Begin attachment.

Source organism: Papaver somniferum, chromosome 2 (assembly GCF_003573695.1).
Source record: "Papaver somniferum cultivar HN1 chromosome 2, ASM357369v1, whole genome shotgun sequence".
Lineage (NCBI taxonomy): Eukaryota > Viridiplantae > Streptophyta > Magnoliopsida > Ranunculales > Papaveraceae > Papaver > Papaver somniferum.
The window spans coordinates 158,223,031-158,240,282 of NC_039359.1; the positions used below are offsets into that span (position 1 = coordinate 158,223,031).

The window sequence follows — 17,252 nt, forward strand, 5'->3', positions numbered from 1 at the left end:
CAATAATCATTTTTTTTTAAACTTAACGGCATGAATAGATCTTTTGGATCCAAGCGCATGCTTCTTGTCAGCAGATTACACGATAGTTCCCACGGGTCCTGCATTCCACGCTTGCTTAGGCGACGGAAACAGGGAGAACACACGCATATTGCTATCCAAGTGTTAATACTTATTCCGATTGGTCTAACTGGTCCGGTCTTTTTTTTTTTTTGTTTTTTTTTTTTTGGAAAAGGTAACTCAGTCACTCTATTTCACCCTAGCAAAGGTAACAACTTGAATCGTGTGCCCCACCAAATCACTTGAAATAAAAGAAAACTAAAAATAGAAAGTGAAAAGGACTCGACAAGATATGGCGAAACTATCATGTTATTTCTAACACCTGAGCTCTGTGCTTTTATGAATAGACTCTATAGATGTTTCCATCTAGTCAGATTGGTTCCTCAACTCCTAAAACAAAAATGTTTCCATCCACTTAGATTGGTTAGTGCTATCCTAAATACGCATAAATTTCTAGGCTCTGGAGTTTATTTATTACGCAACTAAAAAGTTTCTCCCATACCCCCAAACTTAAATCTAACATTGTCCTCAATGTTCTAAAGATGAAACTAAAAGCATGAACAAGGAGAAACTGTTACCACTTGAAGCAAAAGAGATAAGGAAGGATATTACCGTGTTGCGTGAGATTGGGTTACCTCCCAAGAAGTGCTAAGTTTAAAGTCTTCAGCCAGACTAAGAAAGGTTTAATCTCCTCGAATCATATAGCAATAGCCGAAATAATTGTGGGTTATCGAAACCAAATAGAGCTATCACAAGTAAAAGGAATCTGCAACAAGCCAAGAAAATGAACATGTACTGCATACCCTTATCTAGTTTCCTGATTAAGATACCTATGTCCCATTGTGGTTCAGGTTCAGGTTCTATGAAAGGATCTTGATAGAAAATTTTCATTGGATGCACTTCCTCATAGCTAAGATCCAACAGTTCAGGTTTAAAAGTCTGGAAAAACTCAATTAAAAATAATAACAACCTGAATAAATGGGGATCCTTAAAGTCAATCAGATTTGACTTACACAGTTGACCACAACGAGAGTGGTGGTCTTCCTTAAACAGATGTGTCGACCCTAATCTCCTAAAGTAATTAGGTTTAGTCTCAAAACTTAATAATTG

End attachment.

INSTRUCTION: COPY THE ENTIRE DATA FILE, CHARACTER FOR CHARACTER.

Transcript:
Source organism: Papaver somniferum, chromosome 2 (assembly GCF_003573695.1).
Source record: "Papaver somniferum cultivar HN1 chromosome 2, ASM357369v1, whole genome shotgun sequence".
Lineage (NCBI taxonomy): Eukaryota > Viridiplantae > Streptophyta > Magnoliopsida > Ranunculales > Papaveraceae > Papaver > Papaver somniferum.
The window spans coordinates 158,223,031-158,240,282 of NC_039359.1; the positions used below are offsets into that span (position 1 = coordinate 158,223,031).

The window sequence follows — 17,252 nt, forward strand, 5'->3', positions numbered from 1 at the left end:
CAATAATCATTTTTTTTTAAACTTAACGGCATGAATAGATCTTTTGGATCCAAGCGCATGCTTCTTGTCAGCAGATTACACGATAGTTCCCACGGGTCCTGCATTCCACGCTTGCTTAGGCGACGGAAACAGGGAGAACACACGCATATTGCTATCCAAGTGTTAATACTTATTCCGATTGGTCTAACTGGTCCGGTCTTTTTTTTTTTTTGTTTTTTTTTTTTTGGAAAAGGTAACTCAGTCACTCTATTTCACCCTAGCAAAGGTAACAACTTGAATCGTGTGCCCCACCAAATCACTTGAAATAAAAGAAAACTAAAAATAGAAAGTGAAAAGGACTCGACAAGATATGGCGAAACTATCATGTTATTTCTAACACCTGAGCTCTGTGCTTTTATGAATAGACTCTATAGATGTTTCCATCTAGTCAGATTGGTTCCTCAACTCCTAAAACAAAAATGTTTCCATCCACTTAGATTGGTTAGTGCTATCCTAAATACGCATAAATTTCTAGGCTCTGGAGTTTATTTATTACGCAACTAAAAAGTTTCTCCCATACCCCCAAACTTAAATCTAACATTGTCCTCAATGTTCTAAAGATGAAACTAAAAGCATGAACAAGGAGAAACTGTTACCACTTGAAGCAAAAGAGATAAGGAAGGATATTACCGTGTTGCGTGAGATTGGGTTACCTCCCAAGAAGTGCTAAGTTTAAAGTCTTCAGCCAGACTAAGAAAGGTTTAATCTCCTCGAATCATATAGCAATAGCCGAAATAATTGTGGGTTATCGAAACCAAATAGAGCTATCACAAGTAAAAGGAATCTGCAACAAGCCAAGAAAATGAACATGTACTGCATACCCTTATCTAGTTTCCTGATTAAGATACCTATGTCCCATTGTGGTTCAGGTTCAGGTTCTATGAAAGGATCTTGATAGAAAATTTTCATTGGATGCACTTCCTCATAGCTAAGATCCAACAGTTCAGGTTTAAAAGTCTGGAAAAACTCAATTAAAAATAATAACAACCTGAATAAATGGGGATCCTTAAAGTCAATCAGATTTGACTTACACAGTTGACCACAACGAGAGTGGTGGTCTTCCTTAAACAGATGTGTCGACCCTAATCTCCTAAAGTAATTAGGTTTAGTCTCAAAACTTAATAATTG